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Satellite Communications/Characteristic Impedence 50 Ohm vs 75 Ohm

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Question
Dear Sir,

My questions are more related to impedance matching in the ground segment.

1. Is there any signal degradation if there is impedance mismatch in the L-band or IF-signals?

2. Do we really need to install impedance matcher device?

3. How does this impedance mismatch effect the quality of signal?

4. Why 75 ohm impedance is widely used in the end-user applications and 50 ohm is used for the high frequency radio signals?

Thanks

Rgds-John

Answer
John:

QUESTION 1: Is there any signal degradation if there is an impedance mismatch in the L-band or IF-signals?

Please refer to following for more detailed explanation.
http://en.wikipedia.org/wiki/Impedance_matching
http://en.wikipedia.org/wiki/Signal_integrity

Yes. There is signal degradation if there is an impedance mismatch. The mismatch causes reflections that create standing waves that, in turn, cause power loss and frequency dependent attenuation.

At high bit rates and over longer distances (compared to the wavelength) or through various mediums, various effects can degrade the electrical signal to the point where errors occur and the system or device fails.

QUESTION 2: Do we really need to install an impedance matcher device?

Is it required? No. Is it recommended? It depends on various factors…

In general, impedance Z is a complex value with a resistive component R (the real part) and a reactance component X (the complex part). In simple cases such as low-frequency transmission the reactance may be negligible or zero; the impedance can be considered a pure resistance.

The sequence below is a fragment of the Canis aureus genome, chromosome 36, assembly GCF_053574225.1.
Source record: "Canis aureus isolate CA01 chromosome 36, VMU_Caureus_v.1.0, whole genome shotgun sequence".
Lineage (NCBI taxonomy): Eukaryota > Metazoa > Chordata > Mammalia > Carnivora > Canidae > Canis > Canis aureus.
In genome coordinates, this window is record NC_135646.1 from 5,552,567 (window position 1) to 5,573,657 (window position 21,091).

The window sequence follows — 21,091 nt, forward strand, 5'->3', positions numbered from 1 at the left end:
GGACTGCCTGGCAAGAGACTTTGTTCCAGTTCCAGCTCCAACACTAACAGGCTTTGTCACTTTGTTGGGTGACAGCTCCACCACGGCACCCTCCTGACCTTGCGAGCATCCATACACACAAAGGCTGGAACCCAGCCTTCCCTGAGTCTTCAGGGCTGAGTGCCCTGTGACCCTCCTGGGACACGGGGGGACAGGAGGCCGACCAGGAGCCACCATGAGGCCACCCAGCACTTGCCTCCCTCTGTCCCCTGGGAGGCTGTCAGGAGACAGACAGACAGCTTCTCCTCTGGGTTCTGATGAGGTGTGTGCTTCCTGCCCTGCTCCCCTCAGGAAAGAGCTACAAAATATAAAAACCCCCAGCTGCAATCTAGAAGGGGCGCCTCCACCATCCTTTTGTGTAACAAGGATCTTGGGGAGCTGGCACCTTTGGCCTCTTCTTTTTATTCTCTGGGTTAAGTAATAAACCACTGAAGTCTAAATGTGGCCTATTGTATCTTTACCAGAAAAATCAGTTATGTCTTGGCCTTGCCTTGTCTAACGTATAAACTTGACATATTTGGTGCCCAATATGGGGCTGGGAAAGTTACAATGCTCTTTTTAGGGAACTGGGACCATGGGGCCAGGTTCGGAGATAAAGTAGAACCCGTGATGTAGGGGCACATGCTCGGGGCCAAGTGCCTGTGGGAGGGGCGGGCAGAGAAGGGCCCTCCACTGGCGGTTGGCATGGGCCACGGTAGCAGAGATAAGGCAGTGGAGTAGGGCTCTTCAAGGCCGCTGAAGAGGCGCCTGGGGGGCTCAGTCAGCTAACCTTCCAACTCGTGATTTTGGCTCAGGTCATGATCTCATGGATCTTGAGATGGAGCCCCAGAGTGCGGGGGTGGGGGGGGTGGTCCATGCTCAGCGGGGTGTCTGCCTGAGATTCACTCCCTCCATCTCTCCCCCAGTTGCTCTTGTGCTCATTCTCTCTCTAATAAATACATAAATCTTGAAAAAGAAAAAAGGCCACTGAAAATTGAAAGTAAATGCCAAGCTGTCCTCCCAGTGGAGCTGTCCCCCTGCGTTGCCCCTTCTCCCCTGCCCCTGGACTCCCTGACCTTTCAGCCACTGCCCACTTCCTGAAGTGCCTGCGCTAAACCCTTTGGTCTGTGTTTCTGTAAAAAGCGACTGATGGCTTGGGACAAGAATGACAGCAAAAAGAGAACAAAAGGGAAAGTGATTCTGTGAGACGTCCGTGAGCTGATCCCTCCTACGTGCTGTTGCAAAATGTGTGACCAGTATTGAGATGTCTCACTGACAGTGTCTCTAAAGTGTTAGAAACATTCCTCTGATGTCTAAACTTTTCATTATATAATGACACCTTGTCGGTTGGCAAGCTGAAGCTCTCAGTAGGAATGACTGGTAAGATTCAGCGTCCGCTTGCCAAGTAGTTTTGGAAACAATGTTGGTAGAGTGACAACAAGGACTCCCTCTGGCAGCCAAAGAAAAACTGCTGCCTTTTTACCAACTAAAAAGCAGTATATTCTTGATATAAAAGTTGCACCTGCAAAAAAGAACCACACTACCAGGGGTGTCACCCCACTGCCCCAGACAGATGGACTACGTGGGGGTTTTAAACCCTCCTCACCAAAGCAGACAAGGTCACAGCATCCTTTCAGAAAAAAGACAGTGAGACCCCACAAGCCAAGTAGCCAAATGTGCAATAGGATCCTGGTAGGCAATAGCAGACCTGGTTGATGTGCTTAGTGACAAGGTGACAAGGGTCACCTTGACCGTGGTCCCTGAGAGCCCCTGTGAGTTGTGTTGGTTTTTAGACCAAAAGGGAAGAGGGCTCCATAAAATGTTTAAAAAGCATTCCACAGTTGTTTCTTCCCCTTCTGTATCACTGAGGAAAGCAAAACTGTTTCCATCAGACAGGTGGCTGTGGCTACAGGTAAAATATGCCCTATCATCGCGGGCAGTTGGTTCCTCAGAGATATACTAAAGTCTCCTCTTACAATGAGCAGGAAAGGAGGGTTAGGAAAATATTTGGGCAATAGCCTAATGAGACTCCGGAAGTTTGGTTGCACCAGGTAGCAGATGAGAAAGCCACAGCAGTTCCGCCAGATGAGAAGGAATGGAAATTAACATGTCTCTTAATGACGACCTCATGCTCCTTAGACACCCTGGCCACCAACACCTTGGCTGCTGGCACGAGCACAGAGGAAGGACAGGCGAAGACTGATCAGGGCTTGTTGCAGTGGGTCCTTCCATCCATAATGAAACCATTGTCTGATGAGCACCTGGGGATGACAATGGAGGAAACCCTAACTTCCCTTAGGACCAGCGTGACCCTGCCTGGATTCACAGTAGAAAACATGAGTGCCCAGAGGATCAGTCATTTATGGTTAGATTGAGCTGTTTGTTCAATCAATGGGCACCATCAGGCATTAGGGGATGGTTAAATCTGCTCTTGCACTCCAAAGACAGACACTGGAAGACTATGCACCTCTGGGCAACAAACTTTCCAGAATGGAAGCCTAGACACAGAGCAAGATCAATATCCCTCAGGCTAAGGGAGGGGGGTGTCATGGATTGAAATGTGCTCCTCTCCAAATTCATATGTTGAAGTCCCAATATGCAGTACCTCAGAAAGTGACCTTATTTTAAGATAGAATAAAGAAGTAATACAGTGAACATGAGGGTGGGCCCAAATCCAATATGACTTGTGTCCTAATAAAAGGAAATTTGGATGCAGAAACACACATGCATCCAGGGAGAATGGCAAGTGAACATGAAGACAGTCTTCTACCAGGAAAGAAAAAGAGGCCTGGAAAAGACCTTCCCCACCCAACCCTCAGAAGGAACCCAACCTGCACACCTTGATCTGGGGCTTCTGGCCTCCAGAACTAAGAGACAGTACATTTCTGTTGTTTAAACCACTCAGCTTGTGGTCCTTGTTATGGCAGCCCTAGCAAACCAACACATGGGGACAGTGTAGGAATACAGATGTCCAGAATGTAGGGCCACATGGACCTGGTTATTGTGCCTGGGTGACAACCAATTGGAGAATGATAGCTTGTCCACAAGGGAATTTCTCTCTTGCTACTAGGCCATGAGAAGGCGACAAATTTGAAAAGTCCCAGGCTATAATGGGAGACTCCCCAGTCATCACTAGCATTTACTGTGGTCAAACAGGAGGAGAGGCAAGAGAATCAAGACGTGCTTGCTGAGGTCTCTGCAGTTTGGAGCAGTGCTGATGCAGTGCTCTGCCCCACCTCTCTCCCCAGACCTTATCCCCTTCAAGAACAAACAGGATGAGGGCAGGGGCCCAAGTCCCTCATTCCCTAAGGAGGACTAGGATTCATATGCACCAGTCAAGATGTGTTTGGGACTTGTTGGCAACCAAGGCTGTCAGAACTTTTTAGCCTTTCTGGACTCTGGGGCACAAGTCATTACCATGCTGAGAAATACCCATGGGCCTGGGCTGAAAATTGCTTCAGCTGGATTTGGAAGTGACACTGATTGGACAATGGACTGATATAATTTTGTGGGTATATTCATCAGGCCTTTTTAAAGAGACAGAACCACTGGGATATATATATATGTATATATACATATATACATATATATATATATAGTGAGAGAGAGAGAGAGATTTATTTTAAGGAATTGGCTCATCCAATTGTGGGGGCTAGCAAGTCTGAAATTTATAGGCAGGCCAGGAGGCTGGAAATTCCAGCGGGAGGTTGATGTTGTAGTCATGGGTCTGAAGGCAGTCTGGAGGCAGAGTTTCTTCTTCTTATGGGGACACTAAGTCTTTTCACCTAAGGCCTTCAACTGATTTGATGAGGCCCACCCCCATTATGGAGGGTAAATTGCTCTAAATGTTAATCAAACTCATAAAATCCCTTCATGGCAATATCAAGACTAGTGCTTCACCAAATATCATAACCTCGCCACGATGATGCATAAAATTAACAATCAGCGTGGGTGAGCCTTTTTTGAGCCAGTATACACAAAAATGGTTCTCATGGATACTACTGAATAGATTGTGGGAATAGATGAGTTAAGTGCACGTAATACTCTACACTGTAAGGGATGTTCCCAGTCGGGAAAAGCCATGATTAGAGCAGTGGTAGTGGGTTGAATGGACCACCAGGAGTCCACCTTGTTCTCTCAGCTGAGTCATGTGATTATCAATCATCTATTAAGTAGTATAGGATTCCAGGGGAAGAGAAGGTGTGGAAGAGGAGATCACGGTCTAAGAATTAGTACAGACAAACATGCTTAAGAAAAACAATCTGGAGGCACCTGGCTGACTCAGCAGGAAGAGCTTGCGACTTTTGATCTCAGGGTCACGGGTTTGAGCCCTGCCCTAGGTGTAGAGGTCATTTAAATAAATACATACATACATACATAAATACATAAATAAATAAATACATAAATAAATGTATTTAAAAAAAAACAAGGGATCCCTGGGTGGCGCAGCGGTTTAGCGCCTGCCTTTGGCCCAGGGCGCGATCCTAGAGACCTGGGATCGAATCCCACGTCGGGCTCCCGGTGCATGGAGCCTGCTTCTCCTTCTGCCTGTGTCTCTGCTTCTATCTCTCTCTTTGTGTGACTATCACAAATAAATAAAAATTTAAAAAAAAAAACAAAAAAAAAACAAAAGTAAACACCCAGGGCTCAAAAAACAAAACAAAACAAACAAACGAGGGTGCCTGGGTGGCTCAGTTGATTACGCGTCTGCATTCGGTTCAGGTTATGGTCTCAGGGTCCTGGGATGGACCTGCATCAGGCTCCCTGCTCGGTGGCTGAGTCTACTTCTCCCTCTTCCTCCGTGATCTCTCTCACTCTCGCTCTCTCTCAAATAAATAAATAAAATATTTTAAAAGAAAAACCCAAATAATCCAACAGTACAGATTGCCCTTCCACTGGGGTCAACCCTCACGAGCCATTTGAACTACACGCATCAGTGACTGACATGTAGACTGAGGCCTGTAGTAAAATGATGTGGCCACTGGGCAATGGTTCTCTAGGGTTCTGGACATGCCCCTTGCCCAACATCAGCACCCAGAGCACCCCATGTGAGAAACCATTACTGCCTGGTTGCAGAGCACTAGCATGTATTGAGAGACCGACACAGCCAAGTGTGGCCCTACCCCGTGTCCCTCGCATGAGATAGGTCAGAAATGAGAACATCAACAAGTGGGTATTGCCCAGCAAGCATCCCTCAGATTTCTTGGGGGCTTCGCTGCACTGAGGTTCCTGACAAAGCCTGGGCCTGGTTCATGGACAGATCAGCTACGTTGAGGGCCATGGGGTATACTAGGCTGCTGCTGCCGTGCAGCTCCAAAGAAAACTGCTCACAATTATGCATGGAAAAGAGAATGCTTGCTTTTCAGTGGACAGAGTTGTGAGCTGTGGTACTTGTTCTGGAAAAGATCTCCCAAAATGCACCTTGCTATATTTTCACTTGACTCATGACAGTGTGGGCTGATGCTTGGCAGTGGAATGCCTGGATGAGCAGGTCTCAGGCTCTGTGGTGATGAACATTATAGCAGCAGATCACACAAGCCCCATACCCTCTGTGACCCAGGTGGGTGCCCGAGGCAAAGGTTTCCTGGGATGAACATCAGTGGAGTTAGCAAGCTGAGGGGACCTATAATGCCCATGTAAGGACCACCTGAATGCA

If you are concerned about the ground segment transmitter, you could use extra power to overcome losses due to impedance mismatch between high-power amplifier and antenna.

If you are concerned about the ground segment receiver, losses due to impedance mismatch would be a serious concern, especially at the front end between antenna output and downconverter or between antenna output and LNA. In either case, the mismatch would degrade the SNR at the receiver.

QUESTION 3: How does this impedance mismatch affect the quality of the signal?

In the case of the ground segment receiver, the loss of some SNR would lead to a higher bit error rate.

QUESTION 4: Why 75 ohm is widely used in the end-user applications and 50 ohm is used for high frequency radio signals?

Please refer to following for more detailed explanation.
http://www.microwaves101.com/encyclopedias/why-fifty-ohms

WHY 50 OHMS?

50 ohm impedance is the result of a compromise between a coaxial cable’s power handling capability and loss. Peak power handling occurs at Z0 = 30 ohms. Lowest loss occurs at Z0 = 77 ohms.
The arithmetic mean is 53.5 ohm, and the geometric mean is 48 ohms. Thus the choice of 50 ohms is a compromise between power handling capability and signal loss per unit length.

WHY 75 OHMS?

For low-cost commercial cables such as those that bring CATV to your home, 75 ohms is the standard. Because these cables do not have to carry high power signals, the key characteristics are low loss and low cost.

The center conductor of low-cost cables is made of steel with some copper plating whereas the center conductor of a 50 ohm cable is made from copper. The lower the impedance, the bigger the diameter of the center core. An impedance 75 ohms probably was a compromise between low loss and cable flexibility.

I hope that I have answered your questions to your satisfaction. If not, please advise. If so, I would appreciate it if you could complete the satisfaction survery.

Regards,

Thomas E. Burke, Ph.D., PMP

Satellite Communications

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Thomas E. Burke

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Experience

Forty years of experience with satellite communications. Have held roles as system engineer on JPL Mariner 9 program and a program manager for a number of classified communication satellite programs. Served as head of TRW / Defense Communications Division / Engineering Development Operation, a 1,400-person organization responsible for all aspects of classified communication satellite design and development.

Education/Credentials
Ph.D. Chemistry, California Institute of Technology (1969) B.A. magna cum laude Chemistry, University of Minnesota (1962)

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